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Details of Grant 

EPSRC Reference: EP/N008847/1
Title: A Zonal CFD Approach for Fully Nonlinear Simulations of Two Vessels in Launch and Recovery Operations
Principal Investigator: Greaves, Professor D
Other Investigators:
Iglesias, Professor G Hann, Dr M R
Researcher Co-Investigators:
Project Partners:
BAE Systems ESI Royal National Lifeboat Institution
Systems Engineering and Assessment Ltd. Zenotech Ltd
Department: Sch of Engineering
Organisation: University of Plymouth
Scheme: Standard Research
Starts: 01 October 2015 Ends: 31 January 2019 Value (£): 446,013
EPSRC Research Topic Classifications:
Fluid Dynamics
EPSRC Industrial Sector Classifications:
Aerospace, Defence and Marine
Related Grants:
EP/N008863/1 EP/N008839/1
Panel History:
Panel DatePanel NameOutcome
18 Jun 2015 Engineering Prioritisation Panel Meeting 18 June 2015 Announced
Summary on Grant Application Form
Launch and recovery of small vehicles from a large vessel is a common operation in maritime sectors, such as launching and recovering unmanned underwater vehicles from a patrol of research vessel or launching and recovering lifeboats from offshore platforms or ships. Such operations are often performed in harsh sea conditions. The recent User Inspired Academic Challenge Workshop on Maritime Launch and Recovery, held in July 2014 and coordinated by BAE systems, identified various challenges associated with safe launch and recovery of off-board, surface and sub-surface assets from vessels while underway in severe sea conditions. One of them is the lack of an accurate and efficient modelling tool for predicting the hydrodynamic loads on and the motion of two floating bodies, such as vessels of different size which may be coupled by a non-rigid link, in close proximity in harsh seas. Such a tool may be employed to minimise the risk of collisions and unacceptable motions, and to facilitate early testing of new concepts and systems. It may also be used to estimate hydrodynamic loads during the deployment of a smaller vessel (for example, a lifeboat) and during recovery of a smaller vessel from the deck of a larger vessel. The difficulties associated with development of such tools lie in the following aspects: (1) the water waves in harsh sea states have to be simulated; (2) the motion of the small vehicle and change in its wetted surface during launch or recovery can be very large, possibly moving from totally dry in air to becoming entirely submerged; (3) the viscous effects may play an important role and cannot be ignored, and will affect the coupling between ocean waves and motion of the vehicles. Existing methods and tools available to the industry cannot deal with all of these issues together and typically require very high computational resources.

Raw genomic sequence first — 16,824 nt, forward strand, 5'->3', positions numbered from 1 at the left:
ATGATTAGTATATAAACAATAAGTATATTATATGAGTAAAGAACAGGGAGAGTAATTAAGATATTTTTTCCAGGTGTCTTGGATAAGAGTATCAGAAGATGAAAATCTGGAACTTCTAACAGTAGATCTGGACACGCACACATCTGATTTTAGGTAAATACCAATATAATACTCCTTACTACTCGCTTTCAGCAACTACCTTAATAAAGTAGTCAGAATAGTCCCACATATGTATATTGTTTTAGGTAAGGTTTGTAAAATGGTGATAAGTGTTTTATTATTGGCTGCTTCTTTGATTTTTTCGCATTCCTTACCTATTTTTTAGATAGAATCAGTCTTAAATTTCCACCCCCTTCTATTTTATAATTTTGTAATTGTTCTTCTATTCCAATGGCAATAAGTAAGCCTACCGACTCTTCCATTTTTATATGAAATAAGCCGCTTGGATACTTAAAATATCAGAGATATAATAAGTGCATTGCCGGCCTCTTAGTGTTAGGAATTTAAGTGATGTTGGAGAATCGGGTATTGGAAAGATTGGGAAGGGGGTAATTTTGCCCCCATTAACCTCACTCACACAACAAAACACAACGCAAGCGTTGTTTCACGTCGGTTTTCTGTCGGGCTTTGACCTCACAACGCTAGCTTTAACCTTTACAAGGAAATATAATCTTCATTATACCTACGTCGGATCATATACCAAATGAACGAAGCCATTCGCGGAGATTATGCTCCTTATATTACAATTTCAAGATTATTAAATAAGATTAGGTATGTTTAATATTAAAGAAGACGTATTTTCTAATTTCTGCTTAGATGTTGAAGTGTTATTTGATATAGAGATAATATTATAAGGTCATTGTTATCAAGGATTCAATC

This project will develop an accurate and efficient numerical model that can be applied routinely for the analysis of the motion and loadings of two bodies in close proximity with or without physical connection in high sea-states, which of course can be employed to analyse the launch and recovery process of a small vehicle from a large vessel and to calculate the hydrodynamics during the process. This will be achieved building upon the recent developed numerical methods and computer codes by the project partners and also the success of the past and ongoing collaborative work between them. In addition, the project will involve several industrial partners to ensure the delivery of the project and to promote impact.

Key Findings
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Potential use in non-academic contexts
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Organisation Website: http://www.plym.ac.uk